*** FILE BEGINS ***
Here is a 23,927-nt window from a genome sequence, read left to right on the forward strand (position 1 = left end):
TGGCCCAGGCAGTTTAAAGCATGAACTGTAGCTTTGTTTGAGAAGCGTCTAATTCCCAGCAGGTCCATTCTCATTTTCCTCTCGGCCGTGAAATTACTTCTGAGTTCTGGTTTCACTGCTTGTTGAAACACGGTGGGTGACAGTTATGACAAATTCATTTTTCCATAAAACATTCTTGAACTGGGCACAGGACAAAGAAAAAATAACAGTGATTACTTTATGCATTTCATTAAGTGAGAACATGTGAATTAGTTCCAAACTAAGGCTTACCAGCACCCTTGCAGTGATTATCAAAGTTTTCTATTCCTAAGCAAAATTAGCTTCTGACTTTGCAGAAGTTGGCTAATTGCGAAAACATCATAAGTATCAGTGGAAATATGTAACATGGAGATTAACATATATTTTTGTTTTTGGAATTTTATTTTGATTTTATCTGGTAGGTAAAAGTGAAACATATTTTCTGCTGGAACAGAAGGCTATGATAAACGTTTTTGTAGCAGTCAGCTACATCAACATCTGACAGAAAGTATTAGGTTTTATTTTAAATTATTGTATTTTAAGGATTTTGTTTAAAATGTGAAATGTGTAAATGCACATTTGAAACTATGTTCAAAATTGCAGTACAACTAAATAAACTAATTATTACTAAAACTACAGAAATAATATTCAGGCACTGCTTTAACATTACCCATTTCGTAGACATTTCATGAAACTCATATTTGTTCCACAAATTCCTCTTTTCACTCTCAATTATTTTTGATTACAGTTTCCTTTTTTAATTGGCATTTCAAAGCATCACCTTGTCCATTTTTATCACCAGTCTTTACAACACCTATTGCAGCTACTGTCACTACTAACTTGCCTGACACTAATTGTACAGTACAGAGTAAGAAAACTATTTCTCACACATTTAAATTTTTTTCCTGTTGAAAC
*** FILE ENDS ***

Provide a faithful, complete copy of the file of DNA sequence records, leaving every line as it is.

Here is a 23,927-nt window from a genome sequence, read left to right on the forward strand (position 1 = left end):
TGGCCCAGGCAGTTTAAAGCATGAACTGTAGCTTTGTTTGAGAAGCGTCTAATTCCCAGCAGGTCCATTCTCATTTTCCTCTCGGCCGTGAAATTACTTCTGAGTTCTGGTTTCACTGCTTGTTGAAACACGGTGGGTGACAGTTATGACAAATTCATTTTTCCATAAAACATTCTTGAACTGGGCACAGGACAAAGAAAAAATAACAGTGATTACTTTATGCATTTCATTAAGTGAGAACATGTGAATTAGTTCCAAACTAAGGCTTACCAGCACCCTTGCAGTGATTATCAAAGTTTTCTATTCCTAAGCAAAATTAGCTTCTGACTTTGCAGAAGTTGGCTAATTGCGAAAACATCATAAGTATCAGTGGAAATATGTAACATGGAGATTAACATATATTTTTGTTTTTGGAATTTTATTTTGATTTTATCTGGTAGGTAAAAGTGAAACATATTTTCTGCTGGAACAGAAGGCTATGATAAACGTTTTTGTAGCAGTCAGCTACATCAACATCTGACAGAAAGTATTAGGTTTTATTTTAAATTATTGTATTTTAAGGATTTTGTTTAAAATGTGAAATGTGTAAATGCACATTTGAAACTATGTTCAAAATTGCAGTACAACTAAATAAACTAATTATTACTAAAACTACAGAAATAATATTCAGGCACTGCTTTAACATTACCCATTTCGTAGACATTTCATGAAACTCATATTTGTTCCACAAATTCCTCTTTTCACTCTCAATTATTTTTGATTACAGTTTCCTTTTTTAATTGGCATTTCAAAGCATCACCTTGTCCATTTTTATCACCAGTCTTTACAACACCTATTGCAGCTACTGTCACTACTAACTTGCCTGACACTAATTGTACAGTACAGAGTAAGAAAACTATTTCTCACACATTTAAATTTTTTTCCTGTTGAAAC